Secondly, we were concerned that inexperienced students lacked the structure to put together a cohesive proposal that addressed all the necessary elements. To address this concern, we developed a numbered template for proposals and required that all proposals address the points in numbered sections of the proposal that related back to the solicitation. Not only did this ensure that all the necessary information was present in every proposal, it made evaluation a lot easier because of the inherent consistency of proposals.
A lesson in following directions
Since the solicitation specifically asked that proposals be three pages or less, and follow the given numbered format, we were rather surprised to see that a number of students (and faculty) chose not to follow directions. After tolerating this for the first few solicitations, we embarked on another teaching opportunity – emphasizing that when a solicitation specifies a format, requests specific information, or provides other directions, it is incumbent on the person preparing the proposal to follow those directions to the letter. The harsh reality of the real world is that reviewers do not have the time or motivation to go through the proposal and seek out the necessary information buried within. Rather, they are likely to mark that evaluation criterion with a low grade or as not responsive. This in turn, may significantly lower the proposal’s probability of success. Given the low success percentage of many of today’s solicitations, the reviewers’ job often is to eliminate as many proposals as it is to pick successful ones.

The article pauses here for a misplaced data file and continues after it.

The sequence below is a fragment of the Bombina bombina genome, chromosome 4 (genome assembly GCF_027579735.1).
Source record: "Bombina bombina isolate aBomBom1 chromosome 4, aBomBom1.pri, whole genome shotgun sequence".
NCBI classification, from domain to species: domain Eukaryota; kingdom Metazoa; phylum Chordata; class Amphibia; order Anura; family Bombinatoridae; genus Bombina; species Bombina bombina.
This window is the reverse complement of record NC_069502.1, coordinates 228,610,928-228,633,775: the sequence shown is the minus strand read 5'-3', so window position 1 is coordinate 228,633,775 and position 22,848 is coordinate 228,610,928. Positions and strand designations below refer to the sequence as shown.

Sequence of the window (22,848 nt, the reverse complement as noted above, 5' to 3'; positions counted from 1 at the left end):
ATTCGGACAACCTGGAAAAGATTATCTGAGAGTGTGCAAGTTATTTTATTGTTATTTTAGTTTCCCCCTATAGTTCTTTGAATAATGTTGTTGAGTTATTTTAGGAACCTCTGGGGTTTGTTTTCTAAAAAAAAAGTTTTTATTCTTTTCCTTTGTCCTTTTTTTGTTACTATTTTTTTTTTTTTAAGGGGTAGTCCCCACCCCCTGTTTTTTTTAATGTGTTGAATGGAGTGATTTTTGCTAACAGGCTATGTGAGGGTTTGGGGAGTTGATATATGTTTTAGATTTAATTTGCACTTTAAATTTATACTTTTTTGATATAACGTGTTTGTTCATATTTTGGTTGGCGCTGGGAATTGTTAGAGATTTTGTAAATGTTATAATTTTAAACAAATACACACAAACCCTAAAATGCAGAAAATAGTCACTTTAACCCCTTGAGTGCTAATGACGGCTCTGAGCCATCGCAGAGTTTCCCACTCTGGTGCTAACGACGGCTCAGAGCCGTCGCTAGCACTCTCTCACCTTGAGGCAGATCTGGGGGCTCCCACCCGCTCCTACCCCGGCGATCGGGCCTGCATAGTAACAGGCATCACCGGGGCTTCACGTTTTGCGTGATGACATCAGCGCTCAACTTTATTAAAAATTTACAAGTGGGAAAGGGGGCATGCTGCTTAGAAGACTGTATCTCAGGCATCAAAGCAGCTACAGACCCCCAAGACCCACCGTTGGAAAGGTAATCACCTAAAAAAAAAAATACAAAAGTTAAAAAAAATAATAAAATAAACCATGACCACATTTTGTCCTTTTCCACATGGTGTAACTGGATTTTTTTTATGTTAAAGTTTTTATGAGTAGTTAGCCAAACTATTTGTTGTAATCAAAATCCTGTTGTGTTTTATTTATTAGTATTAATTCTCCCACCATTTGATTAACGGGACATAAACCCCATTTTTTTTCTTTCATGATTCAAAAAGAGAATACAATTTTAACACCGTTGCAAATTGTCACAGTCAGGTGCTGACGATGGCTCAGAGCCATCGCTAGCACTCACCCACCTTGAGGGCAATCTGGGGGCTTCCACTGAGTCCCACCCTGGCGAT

We implemented this teaching opportunity in a manner that would not harm the authors. Rather than eliminating the proposal for failure to comply with the solicitation requirements of length and format, we acknowledged the receipt of the proposal and indicated that we had logged it in as received. We asked the author, however, to resubmit the proposal and this time to follow the directions. After we received the amended proposal, we sent another email explaining why we had subjected them to this extra effort, and what we hoped they had learned from the experience.
Components for lab courses